When driving through one of the more Hipster-ish areas of the Greater Boston Area recently, I was cut off in traffic by one of the horde of 18-21 year-old students here: I honked at her.
She snapped her head at me, mouth open and lip curled, the look on her face one of shock, moral outrage, and disgust; she then mouthed to me (in her horror): “are you fucking kidding me?”
This is not an isolated incident. For whatever reason, it seems to happen most often with girls and middle-aged men. It has happened to me hundreds of times in the past several years.
Usually when someone cuts me off violently that one has the decency to keep the public conscience intact by pretending not to notice me, to have somehow missed me. I’m often enough annoyed by this, but I grant that it may very well have been an honest (even if potentially fatal) mistake: they might be thinking about their dying mother, &c. I can live with this well enough.
But this brings me to my point, occasioned by the outraged girl mentioned above: these Millennials, more so than for my Gen-X-er cohort, but still also for the Boomers before them, far too often cannot tell the difference between personal annoyance and moral outrage; in some cases, they cannot tell the difference between their own sense of entitlement and being morally in the right.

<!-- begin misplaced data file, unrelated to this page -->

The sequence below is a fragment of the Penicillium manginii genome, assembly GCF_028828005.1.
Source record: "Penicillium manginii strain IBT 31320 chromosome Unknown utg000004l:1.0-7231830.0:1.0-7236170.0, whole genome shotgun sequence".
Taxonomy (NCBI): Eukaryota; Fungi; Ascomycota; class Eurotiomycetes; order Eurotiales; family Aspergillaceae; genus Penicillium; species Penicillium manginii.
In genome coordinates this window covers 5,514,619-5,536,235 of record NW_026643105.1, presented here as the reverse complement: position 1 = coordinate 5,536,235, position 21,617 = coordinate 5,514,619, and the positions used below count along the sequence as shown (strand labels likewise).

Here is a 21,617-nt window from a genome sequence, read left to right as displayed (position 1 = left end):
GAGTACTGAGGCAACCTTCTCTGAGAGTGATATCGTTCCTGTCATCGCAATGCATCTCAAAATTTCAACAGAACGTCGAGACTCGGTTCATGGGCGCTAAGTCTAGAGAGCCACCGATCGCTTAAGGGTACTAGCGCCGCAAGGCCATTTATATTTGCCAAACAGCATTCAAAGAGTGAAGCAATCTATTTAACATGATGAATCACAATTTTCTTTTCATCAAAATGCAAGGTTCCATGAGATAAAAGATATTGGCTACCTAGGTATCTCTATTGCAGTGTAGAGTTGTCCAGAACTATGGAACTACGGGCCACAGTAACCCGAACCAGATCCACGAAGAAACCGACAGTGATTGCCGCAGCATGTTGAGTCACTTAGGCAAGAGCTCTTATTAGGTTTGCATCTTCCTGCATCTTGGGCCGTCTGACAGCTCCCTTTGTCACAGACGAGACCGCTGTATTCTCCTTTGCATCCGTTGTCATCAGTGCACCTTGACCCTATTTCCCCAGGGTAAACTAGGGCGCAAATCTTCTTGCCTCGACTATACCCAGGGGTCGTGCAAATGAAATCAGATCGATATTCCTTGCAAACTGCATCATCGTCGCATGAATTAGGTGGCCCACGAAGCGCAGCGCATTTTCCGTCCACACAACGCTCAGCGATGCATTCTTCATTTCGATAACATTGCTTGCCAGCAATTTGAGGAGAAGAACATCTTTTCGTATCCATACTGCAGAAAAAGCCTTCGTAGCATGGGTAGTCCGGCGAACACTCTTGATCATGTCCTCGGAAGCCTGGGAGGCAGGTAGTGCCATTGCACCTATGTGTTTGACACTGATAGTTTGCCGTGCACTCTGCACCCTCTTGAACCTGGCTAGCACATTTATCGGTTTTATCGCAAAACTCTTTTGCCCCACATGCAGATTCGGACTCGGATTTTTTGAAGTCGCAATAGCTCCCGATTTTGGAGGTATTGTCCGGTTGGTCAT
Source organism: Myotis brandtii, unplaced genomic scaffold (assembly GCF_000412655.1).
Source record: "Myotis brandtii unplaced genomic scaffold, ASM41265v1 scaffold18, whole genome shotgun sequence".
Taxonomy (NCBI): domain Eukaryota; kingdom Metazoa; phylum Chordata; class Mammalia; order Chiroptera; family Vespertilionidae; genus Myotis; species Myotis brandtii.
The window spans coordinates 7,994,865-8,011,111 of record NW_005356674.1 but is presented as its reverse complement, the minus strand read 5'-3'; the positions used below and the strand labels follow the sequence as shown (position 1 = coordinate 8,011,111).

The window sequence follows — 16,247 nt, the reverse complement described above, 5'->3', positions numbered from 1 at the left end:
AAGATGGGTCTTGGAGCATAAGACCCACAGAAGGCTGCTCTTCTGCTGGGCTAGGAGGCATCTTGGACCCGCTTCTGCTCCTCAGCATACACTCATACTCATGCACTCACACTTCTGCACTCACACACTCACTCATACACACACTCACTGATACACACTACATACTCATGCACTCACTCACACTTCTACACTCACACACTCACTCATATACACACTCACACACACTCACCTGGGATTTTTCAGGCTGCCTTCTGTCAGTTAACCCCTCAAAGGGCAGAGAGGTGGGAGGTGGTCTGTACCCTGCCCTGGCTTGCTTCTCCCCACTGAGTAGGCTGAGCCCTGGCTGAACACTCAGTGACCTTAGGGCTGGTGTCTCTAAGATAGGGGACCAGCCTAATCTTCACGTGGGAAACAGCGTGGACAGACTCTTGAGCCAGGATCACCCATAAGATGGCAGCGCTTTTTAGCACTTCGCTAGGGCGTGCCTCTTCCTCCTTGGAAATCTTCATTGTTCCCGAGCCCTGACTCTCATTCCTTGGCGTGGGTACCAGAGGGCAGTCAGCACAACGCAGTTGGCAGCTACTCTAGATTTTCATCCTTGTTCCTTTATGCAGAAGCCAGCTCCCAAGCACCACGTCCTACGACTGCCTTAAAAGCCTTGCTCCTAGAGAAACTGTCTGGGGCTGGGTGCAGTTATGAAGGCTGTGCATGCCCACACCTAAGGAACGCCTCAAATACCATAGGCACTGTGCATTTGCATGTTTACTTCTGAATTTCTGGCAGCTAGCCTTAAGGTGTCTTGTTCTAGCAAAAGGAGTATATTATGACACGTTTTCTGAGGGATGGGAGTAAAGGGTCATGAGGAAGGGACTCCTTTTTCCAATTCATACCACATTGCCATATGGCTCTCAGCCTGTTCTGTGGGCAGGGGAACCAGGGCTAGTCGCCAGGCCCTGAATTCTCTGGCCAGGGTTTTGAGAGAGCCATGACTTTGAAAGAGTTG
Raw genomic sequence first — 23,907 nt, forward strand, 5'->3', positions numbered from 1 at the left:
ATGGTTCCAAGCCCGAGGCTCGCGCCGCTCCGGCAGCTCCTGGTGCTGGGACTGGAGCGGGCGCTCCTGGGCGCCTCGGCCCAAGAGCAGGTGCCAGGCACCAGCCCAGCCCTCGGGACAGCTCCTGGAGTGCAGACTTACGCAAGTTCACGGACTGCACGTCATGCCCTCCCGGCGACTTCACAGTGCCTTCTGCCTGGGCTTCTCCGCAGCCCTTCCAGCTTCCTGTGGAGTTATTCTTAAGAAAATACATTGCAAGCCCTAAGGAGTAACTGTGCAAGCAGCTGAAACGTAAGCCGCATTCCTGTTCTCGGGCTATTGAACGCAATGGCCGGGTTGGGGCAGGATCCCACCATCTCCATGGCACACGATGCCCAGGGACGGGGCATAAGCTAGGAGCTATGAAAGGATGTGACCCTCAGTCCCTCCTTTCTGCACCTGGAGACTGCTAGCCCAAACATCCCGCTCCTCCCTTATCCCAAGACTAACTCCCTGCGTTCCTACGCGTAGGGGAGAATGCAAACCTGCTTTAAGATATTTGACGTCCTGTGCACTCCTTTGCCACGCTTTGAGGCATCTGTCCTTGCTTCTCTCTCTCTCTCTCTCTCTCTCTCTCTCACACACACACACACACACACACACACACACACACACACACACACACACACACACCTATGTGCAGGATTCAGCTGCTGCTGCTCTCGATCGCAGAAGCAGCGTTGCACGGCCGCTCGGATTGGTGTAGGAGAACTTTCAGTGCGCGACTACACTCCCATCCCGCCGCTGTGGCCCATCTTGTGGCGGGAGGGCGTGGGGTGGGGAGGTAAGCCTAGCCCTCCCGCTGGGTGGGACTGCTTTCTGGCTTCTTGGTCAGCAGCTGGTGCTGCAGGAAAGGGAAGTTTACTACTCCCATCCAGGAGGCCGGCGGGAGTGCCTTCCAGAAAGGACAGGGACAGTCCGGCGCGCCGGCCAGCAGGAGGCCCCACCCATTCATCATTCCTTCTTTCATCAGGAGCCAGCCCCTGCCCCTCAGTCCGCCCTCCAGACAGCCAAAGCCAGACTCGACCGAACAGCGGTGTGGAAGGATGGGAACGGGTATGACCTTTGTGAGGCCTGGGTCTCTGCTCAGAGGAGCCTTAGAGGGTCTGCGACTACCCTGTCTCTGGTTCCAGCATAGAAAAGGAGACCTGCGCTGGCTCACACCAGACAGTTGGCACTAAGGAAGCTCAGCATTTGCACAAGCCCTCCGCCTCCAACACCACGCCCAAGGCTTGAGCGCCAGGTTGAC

The girl above clearly confused the concentrate of her feelings with the clarity of a sound ethical judgment, and this is a dangerous thing, especially when it is reinforced by ritual vocal habits (e.g., “are you fucking kidding me?”) that help to summon and circulate this emotional concentrate, disabling thought and judgment: there is an established slot within a narrative ready-to-hand that can banish any need for responsibility or reflection.